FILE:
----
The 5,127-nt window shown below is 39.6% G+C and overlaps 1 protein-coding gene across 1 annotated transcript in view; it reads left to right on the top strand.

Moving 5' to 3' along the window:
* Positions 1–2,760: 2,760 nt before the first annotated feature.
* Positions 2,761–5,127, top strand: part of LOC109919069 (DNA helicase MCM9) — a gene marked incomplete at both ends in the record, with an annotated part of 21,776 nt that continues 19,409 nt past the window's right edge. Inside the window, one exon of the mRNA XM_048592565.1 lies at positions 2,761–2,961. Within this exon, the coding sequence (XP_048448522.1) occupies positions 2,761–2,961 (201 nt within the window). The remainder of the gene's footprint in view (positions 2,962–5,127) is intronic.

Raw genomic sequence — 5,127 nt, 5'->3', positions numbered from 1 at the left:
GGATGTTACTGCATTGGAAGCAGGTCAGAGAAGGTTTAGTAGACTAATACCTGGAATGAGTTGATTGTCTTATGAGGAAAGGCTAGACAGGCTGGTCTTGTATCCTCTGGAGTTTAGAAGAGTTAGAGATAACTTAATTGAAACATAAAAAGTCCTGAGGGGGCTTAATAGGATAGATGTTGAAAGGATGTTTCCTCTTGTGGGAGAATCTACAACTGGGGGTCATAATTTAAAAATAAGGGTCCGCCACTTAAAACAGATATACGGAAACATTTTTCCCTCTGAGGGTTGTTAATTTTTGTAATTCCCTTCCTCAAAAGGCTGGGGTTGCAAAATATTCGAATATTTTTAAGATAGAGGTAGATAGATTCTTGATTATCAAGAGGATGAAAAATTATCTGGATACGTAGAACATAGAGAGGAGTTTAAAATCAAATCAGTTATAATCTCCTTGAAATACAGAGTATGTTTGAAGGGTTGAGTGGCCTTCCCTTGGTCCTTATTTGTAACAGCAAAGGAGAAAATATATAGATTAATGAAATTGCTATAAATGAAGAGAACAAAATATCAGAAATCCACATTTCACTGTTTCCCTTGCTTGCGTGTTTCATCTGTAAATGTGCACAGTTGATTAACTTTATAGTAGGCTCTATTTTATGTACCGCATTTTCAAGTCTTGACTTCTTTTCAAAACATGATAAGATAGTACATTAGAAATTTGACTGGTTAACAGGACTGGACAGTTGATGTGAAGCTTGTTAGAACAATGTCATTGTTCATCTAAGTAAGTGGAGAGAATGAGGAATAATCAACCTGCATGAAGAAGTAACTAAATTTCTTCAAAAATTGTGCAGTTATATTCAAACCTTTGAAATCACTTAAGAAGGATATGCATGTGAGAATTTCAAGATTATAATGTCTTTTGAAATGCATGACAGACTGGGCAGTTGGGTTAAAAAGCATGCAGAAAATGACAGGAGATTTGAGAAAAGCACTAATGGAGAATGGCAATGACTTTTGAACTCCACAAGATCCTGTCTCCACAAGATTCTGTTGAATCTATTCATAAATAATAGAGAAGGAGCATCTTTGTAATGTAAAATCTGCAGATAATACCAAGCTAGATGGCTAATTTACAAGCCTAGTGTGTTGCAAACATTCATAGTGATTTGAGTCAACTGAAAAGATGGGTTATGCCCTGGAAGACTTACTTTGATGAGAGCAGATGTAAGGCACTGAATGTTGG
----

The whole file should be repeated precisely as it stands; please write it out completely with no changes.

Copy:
The 5,127-nt window shown below is 39.6% G+C and overlaps 1 protein-coding gene across 1 annotated transcript in view; it reads left to right on the top strand.

Moving 5' to 3' along the window:
* Positions 1–2,760: 2,760 nt before the first annotated feature.
* Positions 2,761–5,127, top strand: part of LOC109919069 (DNA helicase MCM9) — a gene marked incomplete at both ends in the record, with an annotated part of 21,776 nt that continues 19,409 nt past the window's right edge. Inside the window, one exon of the mRNA XM_048592565.1 lies at positions 2,761–2,961. Within this exon, the coding sequence (XP_048448522.1) occupies positions 2,761–2,961 (201 nt within the window). The remainder of the gene's footprint in view (positions 2,962–5,127) is intronic.

Raw genomic sequence — 5,127 nt, 5'->3', positions numbered from 1 at the left:
GGATGTTACTGCATTGGAAGCAGGTCAGAGAAGGTTTAGTAGACTAATACCTGGAATGAGTTGATTGTCTTATGAGGAAAGGCTAGACAGGCTGGTCTTGTATCCTCTGGAGTTTAGAAGAGTTAGAGATAACTTAATTGAAACATAAAAAGTCCTGAGGGGGCTTAATAGGATAGATGTTGAAAGGATGTTTCCTCTTGTGGGAGAATCTACAACTGGGGGTCATAATTTAAAAATAAGGGTCCGCCACTTAAAACAGATATACGGAAACATTTTTCCCTCTGAGGGTTGTTAATTTTTGTAATTCCCTTCCTCAAAAGGCTGGGGTTGCAAAATATTCGAATATTTTTAAGATAGAGGTAGATAGATTCTTGATTATCAAGAGGATGAAAAATTATCTGGATACGTAGAACATAGAGAGGAGTTTAAAATCAAATCAGTTATAATCTCCTTGAAATACAGAGTATGTTTGAAGGGTTGAGTGGCCTTCCCTTGGTCCTTATTTGTAACAGCAAAGGAGAAAATATATAGATTAATGAAATTGCTATAAATGAAGAGAACAAAATATCAGAAATCCACATTTCACTGTTTCCCTTGCTTGCGTGTTTCATCTGTAAATGTGCACAGTTGATTAACTTTATAGTAGGCTCTATTTTATGTACCGCATTTTCAAGTCTTGACTTCTTTTCAAAACATGATAAGATAGTACATTAGAAATTTGACTGGTTAACAGGACTGGACAGTTGATGTGAAGCTTGTTAGAACAATGTCATTGTTCATCTAAGTAAGTGGAGAGAATGAGGAATAATCAACCTGCATGAAGAAGTAACTAAATTTCTTCAAAAATTGTGCAGTTATATTCAAACCTTTGAAATCACTTAAGAAGGATATGCATGTGAGAATTTCAAGATTATAATGTCTTTTGAAATGCATGACAGACTGGGCAGTTGGGTTAAAAAGCATGCAGAAAATGACAGGAGATTTGAGAAAAGCACTAATGGAGAATGGCAATGACTTTTGAACTCCACAAGATCCTGTCTCCACAAGATTCTGTTGAATCTATTCATAAATAATAGAGAAGGAGCATCTTTGTAATGTAAAATCTGCAGATAATACCAAGCTAGATGGCTAATTTACAAGCCTAGTGTGTTGCAAACATTCATAGTGATTTGAGTCAACTGAAAAGATGGGTTATGCCCTGGAAGACTTACTTTGATGAGAGCAGATGTAAGGCACTGAATGTTGG